In England, there is a commonly used phrase, ‘beat about the bush’ which literally means ‘avoiding the main topic’. However, there is a more accurate expression which explains its historical origin:

“The likely origin of the phrase, ‘beat around the bush’, is derived from early hunting techniques in which unarmed men would walk around the forest beating tree branches and making noise, so as to flush the game from the bush. This allowed the hunters to avoid directly approaching the animals. This technique was most often used in boar and bird hunting and was done as a safety measure due to the razor tusks and the likelihood of a boar charging a hunter. In bird hunting, this was to scare the birds from their cover so that hunters could take them easily. It is possible that the phrase is a shortened version of an old phrase, ‘to beat the bushes for’, which meant someone was seeking something with little effort.

So it was indeed a kind of preparation for hunters to be secured and felt ready before they start pursuing their goals with not so much effort.

Have a look at the bold words. What do you think, what do these words have in common? Yes, they all refer to the attributes of our comfort zones.


Being inside our comfort zone basically means that we don’t need to do so much effort to functionate in a way as we got used to. We can choose the easiest ways in our lives just to reduce the anxiety which is an inseparable part of building a new coping mechanism, called a habit. This habit is an automated response which we are not really aware of as we have been continuously practicing it for so long without any concentration. And as we always act in the same ways, our next reaction for a similar situation will remain consistent to our learnt behaviour. Breaking an automated habit is stressful but is a must to expand our personal boundaries.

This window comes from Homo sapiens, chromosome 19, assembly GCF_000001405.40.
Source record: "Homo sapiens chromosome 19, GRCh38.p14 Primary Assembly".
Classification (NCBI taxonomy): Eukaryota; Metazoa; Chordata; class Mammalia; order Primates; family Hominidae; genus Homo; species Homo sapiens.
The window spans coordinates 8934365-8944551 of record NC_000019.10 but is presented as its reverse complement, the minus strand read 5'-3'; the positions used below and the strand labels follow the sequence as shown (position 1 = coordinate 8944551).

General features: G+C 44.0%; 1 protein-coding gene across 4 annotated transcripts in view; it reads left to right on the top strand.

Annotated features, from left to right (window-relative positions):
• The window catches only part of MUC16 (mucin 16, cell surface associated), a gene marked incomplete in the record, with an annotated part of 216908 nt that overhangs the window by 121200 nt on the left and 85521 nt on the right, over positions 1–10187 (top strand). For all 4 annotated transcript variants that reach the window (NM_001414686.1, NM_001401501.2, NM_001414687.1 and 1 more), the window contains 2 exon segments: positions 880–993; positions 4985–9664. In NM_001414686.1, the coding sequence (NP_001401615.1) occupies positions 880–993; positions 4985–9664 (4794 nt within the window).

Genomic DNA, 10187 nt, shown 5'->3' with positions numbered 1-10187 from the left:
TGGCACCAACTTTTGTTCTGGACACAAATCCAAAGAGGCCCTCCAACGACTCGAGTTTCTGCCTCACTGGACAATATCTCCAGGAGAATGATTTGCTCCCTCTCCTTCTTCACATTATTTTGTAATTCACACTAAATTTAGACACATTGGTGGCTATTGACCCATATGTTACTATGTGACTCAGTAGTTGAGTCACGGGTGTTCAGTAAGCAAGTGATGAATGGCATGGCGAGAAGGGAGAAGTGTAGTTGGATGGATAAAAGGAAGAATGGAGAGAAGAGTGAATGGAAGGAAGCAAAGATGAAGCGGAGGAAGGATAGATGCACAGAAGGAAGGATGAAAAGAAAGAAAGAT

Truth is, there are one time actions when we finally gather all of our courage and step out of our prison door. It does, however, not mean that our personal boundaries have been successfully expanded as the ‘beat about the bush effect’ is still part of our personality. That is in fact the chief culprit of not being successful in creating a more productive place as we are still not able to lower the limiting effect of our avoiding personality trait.

Contemplating the whole scenario before jumping into a new, possibly fearful situation is a natural habit of Introverts. However, it could eventually turn into overthinking and shuts down our sensitive system. That is why the ‘beat about the bush effect’ can finally rule us. An effective method must be used to be able to ignore our always judging internal dialogue. On the other hand, all Introverts need to be aware that with secure preparation, the beauty and the inspirational excitement of a spur of the moment act literally ceases to exist.

The only moment when we have some control in our lives is now, at this moment. The past doesnt exist, the future is absolutely unpredictable and most importantly, we will never ever be able to gain total control in the present in terms of a future situation. So being totally present at this moment is the only thing we have and the self-belief that we are strong and able to overcome any obstacles in our path.